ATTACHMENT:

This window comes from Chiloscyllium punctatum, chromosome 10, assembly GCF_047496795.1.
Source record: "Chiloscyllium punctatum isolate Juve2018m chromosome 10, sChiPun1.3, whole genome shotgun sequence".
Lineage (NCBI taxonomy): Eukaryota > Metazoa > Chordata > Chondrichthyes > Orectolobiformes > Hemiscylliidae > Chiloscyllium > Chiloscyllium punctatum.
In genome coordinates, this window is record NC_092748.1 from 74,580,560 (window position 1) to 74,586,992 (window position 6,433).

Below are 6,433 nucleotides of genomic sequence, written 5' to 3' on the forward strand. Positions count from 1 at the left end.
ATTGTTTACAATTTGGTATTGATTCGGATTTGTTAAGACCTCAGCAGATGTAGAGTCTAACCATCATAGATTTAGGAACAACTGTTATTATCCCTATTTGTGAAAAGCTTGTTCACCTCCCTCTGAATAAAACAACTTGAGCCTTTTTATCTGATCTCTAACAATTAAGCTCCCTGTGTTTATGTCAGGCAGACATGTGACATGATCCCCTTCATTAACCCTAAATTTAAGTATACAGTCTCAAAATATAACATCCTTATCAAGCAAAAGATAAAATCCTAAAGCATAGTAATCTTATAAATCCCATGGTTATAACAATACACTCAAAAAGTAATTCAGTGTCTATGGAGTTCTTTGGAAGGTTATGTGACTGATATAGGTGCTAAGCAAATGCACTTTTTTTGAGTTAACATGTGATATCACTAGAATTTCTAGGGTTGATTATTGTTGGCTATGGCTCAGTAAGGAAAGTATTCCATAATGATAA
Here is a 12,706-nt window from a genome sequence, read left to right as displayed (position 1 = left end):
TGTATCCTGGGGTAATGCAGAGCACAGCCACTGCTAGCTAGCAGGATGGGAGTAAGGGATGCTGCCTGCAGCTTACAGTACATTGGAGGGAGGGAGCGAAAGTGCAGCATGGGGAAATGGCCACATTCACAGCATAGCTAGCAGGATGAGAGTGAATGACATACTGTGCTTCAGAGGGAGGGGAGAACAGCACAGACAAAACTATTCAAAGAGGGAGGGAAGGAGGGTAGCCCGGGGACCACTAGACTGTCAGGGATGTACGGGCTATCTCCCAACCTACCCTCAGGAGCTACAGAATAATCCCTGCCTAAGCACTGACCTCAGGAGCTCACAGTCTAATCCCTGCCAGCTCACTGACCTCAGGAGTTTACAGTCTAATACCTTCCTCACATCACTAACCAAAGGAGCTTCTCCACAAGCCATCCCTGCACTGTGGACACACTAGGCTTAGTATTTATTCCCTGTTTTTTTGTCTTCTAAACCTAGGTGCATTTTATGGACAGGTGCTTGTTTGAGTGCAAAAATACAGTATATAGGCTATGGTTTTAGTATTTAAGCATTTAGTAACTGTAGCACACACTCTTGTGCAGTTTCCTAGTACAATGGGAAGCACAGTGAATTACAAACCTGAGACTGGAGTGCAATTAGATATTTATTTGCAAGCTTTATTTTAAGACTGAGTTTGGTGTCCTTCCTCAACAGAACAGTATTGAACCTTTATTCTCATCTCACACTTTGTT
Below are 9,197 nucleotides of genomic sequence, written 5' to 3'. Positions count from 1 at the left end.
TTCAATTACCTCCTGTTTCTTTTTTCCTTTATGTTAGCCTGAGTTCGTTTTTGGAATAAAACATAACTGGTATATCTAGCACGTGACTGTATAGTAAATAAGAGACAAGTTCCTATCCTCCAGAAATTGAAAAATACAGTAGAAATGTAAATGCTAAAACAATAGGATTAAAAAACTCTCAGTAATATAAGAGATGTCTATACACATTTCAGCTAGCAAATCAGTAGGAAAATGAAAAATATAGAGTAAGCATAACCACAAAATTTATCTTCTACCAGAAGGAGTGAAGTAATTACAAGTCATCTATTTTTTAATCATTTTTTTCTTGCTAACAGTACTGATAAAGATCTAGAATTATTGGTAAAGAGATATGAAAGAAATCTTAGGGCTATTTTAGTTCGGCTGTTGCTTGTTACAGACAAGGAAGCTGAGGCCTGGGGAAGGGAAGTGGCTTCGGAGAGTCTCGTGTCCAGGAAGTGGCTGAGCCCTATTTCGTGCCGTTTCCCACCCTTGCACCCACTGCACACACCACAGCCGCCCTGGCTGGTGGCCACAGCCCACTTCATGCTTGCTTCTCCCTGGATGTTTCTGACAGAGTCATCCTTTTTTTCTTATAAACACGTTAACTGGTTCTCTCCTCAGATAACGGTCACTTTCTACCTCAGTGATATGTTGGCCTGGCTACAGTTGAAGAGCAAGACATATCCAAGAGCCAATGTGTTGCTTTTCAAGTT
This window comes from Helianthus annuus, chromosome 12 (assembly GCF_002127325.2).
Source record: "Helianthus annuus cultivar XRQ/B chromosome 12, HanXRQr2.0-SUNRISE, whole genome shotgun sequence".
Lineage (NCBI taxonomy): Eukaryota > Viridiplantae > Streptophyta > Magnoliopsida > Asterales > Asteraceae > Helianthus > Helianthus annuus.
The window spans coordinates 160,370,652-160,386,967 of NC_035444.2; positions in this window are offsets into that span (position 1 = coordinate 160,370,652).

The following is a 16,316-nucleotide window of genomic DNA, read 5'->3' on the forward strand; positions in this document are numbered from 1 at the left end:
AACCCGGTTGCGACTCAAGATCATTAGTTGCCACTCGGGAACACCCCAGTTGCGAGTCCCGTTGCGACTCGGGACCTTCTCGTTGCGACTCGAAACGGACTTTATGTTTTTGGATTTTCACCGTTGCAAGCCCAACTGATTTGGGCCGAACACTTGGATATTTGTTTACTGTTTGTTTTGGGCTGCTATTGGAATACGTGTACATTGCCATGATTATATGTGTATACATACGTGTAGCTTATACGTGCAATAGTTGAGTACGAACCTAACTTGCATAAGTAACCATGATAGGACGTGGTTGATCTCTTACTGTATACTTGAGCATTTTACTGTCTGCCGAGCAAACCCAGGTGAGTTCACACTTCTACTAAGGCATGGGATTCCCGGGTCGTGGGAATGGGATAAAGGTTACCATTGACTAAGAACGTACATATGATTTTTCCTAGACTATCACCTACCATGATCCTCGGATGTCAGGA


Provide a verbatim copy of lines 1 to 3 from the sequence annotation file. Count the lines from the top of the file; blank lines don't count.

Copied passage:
This window comes from Chiloscyllium punctatum, chromosome 10, assembly GCF_047496795.1.
Source record: "Chiloscyllium punctatum isolate Juve2018m chromosome 10, sChiPun1.3, whole genome shotgun sequence".
Lineage (NCBI taxonomy): Eukaryota > Metazoa > Chordata > Chondrichthyes > Orectolobiformes > Hemiscylliidae > Chiloscyllium > Chiloscyllium punctatum.